non-GMO

Ohio farmers resist GMOs because non-GMO seeds work better

Thursday, March 24, 2011 by: David Gutierrez, staff writer
Tags: GMOs, seeds, health news

eTrust Pro Certified

Most Viewed Articles
Popular on Facebook
BACK INTO THE CLOSET: Why U.S. reporters are not allowed to write about rainbow events in nations where being gay is still condemned
Depopulation test run? 75% of children who received vaccines in Mexican town now dead or hospitalized
A family destroyed: Six-month-old dies after clinic injects baby with 13 vaccines at once without mother's informed consent
Biologist explains how marijuana causes tumor cells to commit suicide
Companies begin planting microchips under employees' skin
BAM! Chipotle goes 100% non-GMO; flatly rejecting the biotech industry and its toxic food ingredients
ECONOMIC SLAVERY FOR ALL: While we were distracted with the Confederate flag flap, Congress quietly forfeited our entire economic future via fast-track trade authority
NJ cops bust teenagers shoveling snow without a permit
Russia throws down the gauntlet: energy supply to Europe cut off; petrodollar abandoned as currency war escalates
McDonald's in global profit free fall as people everywhere increasingly reject chemically-altered toxic fast food
March Against Monsanto explodes globally... World citizens stage massive protests across 38 countries, 428 cities... mainstream media pretends it never happened
Chemotherapy kills cancer patients faster than no treatment at all
600 strains of an aerosolized thought control vaccine already tested on humans; deployed via air, food and water
Italian court rules mercury and aluminum in vaccines cause autism: US media continues total blackout of medical truth
SCOTUS same-sex marriage decision may have just legalized the concealed carry of loaded firearms across all 50 states, nullifying gun laws everywhere
The 21 curious questions we're never allowed to ask about vaccines
Vicious attack on Dr. Oz actually waged by biotech mafia; plot to destroy Oz launched after episode on glyphosate toxicity went viral
Orthorexia Nervosa - New mental disorder aimed at people who insist on eating a clean diet
Delicious
(NaturalNews) Ohio farmers are more reluctant to plant genetically modified organisms (GMOs) in their fields than their counterparts in other Midwestern states, planting nearly 30 percent of their fields with non-modified corn. In contrast, less than 20 percent of corn acreage in Indiana, Illinois and Iowa is planted with non-transgenic seed.

"This year in our Ohio Corn Performance Trials, we tested nearly 40 non-transgenic hybrids, which is the most we've tested in several years," said Peter Thomison of Ohio State University Extension and the Ohio Agricultural Research and Development Center. "Many non-transgenic hybrids are still competing effectively with transgenic hybrids."

Thomison attributes this trend primarily to economic factors, including less need for pesticides in Ohio than in neighboring states.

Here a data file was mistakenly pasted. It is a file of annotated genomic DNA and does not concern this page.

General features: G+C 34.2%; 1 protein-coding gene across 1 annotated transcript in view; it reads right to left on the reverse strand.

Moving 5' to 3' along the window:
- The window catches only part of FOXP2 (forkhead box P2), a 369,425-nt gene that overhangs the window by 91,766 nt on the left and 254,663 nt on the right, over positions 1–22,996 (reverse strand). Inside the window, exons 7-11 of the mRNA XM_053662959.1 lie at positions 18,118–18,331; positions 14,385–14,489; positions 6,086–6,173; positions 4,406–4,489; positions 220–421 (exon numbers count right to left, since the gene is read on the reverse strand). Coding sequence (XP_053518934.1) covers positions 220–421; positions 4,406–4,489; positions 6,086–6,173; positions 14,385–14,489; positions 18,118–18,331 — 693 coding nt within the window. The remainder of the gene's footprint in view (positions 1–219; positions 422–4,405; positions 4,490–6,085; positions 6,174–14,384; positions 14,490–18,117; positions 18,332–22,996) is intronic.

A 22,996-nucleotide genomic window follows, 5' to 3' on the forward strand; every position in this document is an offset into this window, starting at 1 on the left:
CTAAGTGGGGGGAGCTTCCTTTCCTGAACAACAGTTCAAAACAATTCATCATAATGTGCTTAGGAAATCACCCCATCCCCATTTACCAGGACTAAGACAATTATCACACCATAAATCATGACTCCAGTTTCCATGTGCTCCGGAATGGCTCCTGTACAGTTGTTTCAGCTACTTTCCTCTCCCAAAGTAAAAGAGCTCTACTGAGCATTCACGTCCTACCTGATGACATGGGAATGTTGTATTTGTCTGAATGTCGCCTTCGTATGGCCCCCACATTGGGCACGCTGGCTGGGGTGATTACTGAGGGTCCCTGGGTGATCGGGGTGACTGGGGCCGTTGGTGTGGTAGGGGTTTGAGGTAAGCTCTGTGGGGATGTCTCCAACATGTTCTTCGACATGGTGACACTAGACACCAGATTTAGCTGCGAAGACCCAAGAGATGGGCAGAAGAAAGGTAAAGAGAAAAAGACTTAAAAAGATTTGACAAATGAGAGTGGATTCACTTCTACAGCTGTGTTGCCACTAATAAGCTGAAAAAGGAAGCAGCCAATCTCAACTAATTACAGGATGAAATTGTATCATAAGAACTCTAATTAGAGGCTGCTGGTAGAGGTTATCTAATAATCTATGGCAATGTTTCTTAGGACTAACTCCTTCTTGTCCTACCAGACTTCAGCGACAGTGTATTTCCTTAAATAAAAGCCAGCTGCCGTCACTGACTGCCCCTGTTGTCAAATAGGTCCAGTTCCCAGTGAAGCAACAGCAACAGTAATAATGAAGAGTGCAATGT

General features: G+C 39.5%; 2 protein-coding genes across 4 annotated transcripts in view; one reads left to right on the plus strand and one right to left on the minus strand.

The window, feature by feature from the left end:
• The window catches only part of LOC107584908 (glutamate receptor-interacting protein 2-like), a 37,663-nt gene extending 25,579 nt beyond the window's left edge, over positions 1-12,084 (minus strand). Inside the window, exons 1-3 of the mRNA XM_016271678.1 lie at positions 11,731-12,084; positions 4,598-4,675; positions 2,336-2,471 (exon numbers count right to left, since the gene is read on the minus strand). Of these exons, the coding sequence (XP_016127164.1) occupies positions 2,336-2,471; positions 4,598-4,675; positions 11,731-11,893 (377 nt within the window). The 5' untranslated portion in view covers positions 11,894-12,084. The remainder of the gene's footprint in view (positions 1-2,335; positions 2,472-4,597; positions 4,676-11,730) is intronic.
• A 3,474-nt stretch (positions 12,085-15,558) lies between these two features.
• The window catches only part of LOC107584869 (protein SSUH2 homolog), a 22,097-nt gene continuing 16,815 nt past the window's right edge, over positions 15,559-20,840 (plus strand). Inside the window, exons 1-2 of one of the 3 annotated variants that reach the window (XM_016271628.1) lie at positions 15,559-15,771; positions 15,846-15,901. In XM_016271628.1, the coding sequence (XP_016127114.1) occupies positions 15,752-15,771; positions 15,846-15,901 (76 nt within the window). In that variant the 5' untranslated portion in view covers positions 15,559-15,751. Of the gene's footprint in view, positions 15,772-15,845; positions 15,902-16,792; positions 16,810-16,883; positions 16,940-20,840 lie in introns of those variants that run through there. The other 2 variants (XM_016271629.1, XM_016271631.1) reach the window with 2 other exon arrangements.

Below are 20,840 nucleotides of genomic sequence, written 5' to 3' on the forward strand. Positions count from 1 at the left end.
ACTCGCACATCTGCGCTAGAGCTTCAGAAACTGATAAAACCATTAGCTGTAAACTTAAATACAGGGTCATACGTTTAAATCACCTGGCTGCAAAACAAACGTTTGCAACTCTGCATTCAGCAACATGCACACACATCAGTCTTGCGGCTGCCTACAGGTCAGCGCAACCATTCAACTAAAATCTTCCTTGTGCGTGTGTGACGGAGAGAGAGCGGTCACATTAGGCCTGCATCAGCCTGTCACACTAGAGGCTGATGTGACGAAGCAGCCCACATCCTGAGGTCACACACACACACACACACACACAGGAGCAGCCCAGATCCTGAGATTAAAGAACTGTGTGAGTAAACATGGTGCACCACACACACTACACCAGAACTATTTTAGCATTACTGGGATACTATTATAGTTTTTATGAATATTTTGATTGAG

"Most of these growers are looking at non-GMO from an economic standpoint. It's less costly to buy non-GMO seed," he said. "In addition, we don't have as much of a problem with insect pests, like the first-year rootworm variant, as states further west do. Growers also like ... to take advantage of [better prices] for non-GMO grain."

Growers across Ohio deliberately plant non-GMO seed for organic products or for other products explicitly certified as GMO-free. For example, Whole Foods and Trader Joe's only use explicitly non-GMO products for their in-store brands. Because so many Ohio growers depend upon certified non-GMO seed for their livelihood, concern is growing in the state about genetic contamination.

If pollen from GMO plants fertilizes non-GMO plants, the resulting crop will contain modified genes and may be rejected by GMO-free certifiers.

As Jeffrey M. Smith explains in his book "Seeds of Deception," "Some foods with soy or corn products are labeled 'Non-GMO' because the crops were grown from non-GM seed. But non-GMO seeds and crops can be contaminated. Therefore, each manufacturer decides how much vigilance is used to support that claim.

"Some companies rely only on affidavits by farmers. Others test their products. One common test is an on-site 'strip test.' Like a home pregnancy test, a strip is dipped into a test tube containing a special solution mixed with the powdered crop. It will change color if there are GMOs present."

Sources for this story include: http://www.ohioagconnection.com/story-state.... ; http://www.farmanddairy.com/news/pollination...

Explore more on GMOs by searching on GoodGopher.com, the search engine for truth seekers.
Join over four million monthly readers. Your privacy is protected. Unsubscribe at any time.
comments powered by Disqus
Take Action: Support NaturalNews.com by linking back to this article from your website

Permalink to this article:

Embed article link: (copy HTML code below):

Reprinting this article:
Non-commercial use OK, cite NaturalNews.com with clickable link.

Follow Natural News on Facebook, Twitter, Google Plus, and Pinterest

Colloidal Silver

Advertise with NaturalNews...

Support NaturalNews Sponsors:

Advertise with NaturalNews...

GET SHOW DETAILS
+ a FREE GIFT

Sign up for the FREE Natural News Email Newsletter

Receive breaking news on GMOs, vaccines, fluoride, radiation protection, natural cures, food safety alerts and interviews with the world's top experts on natural health and more.

Join over 7 million monthly readers of NaturalNews.com, the internet's No. 1 natural health news site. (Source: Alexa.com)

Your email address *

Please enter the code you see above*

No Thanks

Already have it and love it!

Natural News supports and helps fund these organizations:

* Required. Once you click submit, we will send you an email asking you to confirm your free registration. Your privacy is assured and your information is kept confidential. You may unsubscribe at anytime.